Size and Shape as a Tool for Tuning the Bandgap Energy of InAs Single-Tetrapods
Jordi Llusar a, Ivan Infante a
a BCMaterials, Basque Center for Materials, Applications and Nanostructures, UPV/EHU Science Park, 48940 Leioa, Spain
Materials for Sustainable Development Conference (MATSUS)
Proceedings of MATSUS23 & Sustainable Technology Forum València (STECH23) (MATSUS23)
#ChemNano23 - Chemistry of Nanomaterials
València, Spain, 2023 March 6th - 10th
Organizers: Loredana Protesescu and Maksym Yarema
Poster, Jordi Llusar, 335
Publication date: 22nd December 2022

The shape and size of colloidal semiconductor quantum dots (QDs) have been demonstrated to play a major role in the optoelectronic characteristics of these materials, for example by confining the exciton in various forms and tuning systematically the bandgap energy. [1]

On the one hand, there are spherical QDs (sQDs), which are the simplest and the most widely studied nanocrystals and, on the other hand, there are more complex structures, such as tetrapods (TPs), which may combine the spherical structure with the presence of elongated arms. [2] Specifically, TPs turned out to be an attractive nanostructure because they can benefit from the strengths of 0D and 1D nanostructures as well as avoid their limitations. Most TP studies conducted so far are based on II-VI semiconductors because of their accessible synthesis, [3] however, III-V InP TPs have also been recently prepared recently. [4]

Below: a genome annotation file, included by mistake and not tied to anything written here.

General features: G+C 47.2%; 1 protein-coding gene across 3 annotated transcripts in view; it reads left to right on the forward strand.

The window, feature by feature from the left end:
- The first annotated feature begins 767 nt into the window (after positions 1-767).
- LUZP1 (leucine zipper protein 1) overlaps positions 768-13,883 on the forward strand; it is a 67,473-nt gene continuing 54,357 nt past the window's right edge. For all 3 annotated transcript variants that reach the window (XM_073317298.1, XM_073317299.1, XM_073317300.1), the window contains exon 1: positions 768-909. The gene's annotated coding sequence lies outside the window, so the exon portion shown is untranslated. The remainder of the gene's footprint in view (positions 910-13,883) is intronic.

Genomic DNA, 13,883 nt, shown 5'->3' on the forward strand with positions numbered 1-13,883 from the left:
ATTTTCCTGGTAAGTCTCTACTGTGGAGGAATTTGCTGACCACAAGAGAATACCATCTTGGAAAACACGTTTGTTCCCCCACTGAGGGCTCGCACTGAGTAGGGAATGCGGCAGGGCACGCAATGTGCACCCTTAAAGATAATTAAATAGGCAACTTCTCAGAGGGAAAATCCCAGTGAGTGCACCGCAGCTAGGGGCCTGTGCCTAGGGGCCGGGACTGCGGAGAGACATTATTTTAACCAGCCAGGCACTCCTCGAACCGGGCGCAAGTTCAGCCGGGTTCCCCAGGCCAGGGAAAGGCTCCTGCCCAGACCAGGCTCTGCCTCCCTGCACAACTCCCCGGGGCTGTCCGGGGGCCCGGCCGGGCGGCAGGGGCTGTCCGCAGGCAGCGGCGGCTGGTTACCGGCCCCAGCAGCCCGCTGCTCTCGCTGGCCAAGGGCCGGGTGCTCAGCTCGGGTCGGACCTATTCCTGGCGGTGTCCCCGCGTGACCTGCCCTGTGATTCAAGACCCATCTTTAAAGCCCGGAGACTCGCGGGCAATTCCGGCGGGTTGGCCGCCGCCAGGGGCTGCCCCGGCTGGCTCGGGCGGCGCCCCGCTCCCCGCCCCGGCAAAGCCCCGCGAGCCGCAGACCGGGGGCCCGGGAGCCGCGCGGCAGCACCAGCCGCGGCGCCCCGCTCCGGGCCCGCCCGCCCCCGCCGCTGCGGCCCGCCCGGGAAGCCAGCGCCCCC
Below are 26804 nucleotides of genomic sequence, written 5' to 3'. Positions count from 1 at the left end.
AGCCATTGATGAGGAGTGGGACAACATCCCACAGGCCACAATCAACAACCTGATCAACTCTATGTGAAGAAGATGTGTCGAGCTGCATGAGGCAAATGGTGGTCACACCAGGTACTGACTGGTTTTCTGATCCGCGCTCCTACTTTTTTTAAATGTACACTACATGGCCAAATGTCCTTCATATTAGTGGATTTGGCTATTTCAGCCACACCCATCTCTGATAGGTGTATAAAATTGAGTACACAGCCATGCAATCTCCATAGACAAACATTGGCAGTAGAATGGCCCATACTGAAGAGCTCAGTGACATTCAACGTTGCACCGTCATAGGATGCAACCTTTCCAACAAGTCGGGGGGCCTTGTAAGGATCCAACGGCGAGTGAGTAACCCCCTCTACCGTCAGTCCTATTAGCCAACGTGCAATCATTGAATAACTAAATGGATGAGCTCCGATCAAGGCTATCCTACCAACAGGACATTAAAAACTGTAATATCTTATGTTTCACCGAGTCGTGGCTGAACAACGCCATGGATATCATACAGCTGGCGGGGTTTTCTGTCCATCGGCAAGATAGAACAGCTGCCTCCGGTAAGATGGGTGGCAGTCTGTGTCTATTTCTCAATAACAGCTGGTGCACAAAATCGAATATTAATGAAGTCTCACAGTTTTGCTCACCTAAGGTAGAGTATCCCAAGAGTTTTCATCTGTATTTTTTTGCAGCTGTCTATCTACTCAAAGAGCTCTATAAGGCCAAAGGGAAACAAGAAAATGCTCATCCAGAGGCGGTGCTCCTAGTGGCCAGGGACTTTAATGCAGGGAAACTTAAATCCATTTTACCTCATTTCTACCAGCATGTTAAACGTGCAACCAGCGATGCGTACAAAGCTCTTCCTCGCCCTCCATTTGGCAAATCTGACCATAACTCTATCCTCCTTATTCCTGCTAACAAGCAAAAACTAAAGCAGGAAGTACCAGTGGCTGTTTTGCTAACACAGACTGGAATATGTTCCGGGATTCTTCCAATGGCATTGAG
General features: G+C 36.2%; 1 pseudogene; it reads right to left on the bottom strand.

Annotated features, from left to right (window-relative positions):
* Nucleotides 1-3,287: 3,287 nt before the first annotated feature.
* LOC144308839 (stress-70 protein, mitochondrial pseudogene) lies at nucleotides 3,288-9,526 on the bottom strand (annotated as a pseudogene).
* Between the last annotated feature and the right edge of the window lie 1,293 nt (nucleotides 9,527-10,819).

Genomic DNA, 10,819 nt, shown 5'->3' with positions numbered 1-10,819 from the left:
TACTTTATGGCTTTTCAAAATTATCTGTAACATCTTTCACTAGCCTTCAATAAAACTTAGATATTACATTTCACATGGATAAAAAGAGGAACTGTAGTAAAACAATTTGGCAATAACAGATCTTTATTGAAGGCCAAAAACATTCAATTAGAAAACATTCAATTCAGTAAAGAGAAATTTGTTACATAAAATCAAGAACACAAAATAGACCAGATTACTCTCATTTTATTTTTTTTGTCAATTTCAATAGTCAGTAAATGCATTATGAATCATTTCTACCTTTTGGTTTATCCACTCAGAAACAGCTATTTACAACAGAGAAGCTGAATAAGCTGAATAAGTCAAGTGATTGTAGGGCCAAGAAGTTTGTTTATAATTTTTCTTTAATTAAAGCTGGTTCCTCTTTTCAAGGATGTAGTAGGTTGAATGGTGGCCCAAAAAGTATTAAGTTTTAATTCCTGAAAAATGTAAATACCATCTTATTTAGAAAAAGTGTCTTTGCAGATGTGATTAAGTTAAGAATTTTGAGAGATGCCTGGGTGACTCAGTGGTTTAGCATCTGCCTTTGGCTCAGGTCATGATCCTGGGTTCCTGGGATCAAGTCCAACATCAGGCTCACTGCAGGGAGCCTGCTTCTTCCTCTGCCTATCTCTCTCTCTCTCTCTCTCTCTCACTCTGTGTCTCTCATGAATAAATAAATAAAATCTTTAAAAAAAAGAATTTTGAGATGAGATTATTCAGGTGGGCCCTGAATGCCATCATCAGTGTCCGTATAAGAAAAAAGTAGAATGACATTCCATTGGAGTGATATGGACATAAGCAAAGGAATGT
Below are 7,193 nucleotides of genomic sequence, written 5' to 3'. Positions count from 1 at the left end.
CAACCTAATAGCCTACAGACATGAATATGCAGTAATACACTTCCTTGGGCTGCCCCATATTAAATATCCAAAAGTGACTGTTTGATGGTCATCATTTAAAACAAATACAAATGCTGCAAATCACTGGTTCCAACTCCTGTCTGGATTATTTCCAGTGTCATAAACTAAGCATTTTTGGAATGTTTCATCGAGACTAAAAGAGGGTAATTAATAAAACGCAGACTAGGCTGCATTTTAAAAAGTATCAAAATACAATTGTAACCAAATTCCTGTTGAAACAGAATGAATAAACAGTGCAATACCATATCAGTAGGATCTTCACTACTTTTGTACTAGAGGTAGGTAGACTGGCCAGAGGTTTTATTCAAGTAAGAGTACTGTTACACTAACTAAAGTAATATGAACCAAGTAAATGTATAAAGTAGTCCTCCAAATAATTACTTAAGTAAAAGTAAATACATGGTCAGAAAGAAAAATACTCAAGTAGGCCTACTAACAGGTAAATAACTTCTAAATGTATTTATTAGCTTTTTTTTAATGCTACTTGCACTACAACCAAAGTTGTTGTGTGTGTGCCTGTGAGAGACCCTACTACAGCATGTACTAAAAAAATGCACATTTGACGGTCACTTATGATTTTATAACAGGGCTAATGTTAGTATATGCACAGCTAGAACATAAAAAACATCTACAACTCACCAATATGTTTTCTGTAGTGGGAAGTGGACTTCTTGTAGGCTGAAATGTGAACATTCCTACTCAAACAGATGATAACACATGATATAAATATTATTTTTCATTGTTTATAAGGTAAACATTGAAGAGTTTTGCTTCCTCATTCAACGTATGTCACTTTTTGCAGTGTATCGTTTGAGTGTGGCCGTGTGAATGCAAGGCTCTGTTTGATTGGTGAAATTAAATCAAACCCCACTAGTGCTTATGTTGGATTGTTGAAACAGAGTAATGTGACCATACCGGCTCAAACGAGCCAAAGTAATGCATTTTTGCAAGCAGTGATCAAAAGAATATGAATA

Until now, the synthesis of InAs TPs has not been accomplished yet, however, understanding their electronic structure and features can be important, considering that the synthesis of InAs QDs is becoming more popular. In addition, InAs QDs present bandgap tunability in the near infrared (NIR), a range of energy particularly attractive to obtain near-infrared (NIR) Hg- and Pb-free detectors. [5]

In this work, we report how the length and thickness of the arms of a small InAs single-TP may affect the band gap energy in relation to an InAs sQD. Additionally, we will focus on the distribution of ground-state electron and hole charge densities in the nanostructure and how their overlap, which is linked to the optoelectronic efficiency, changes consequently.

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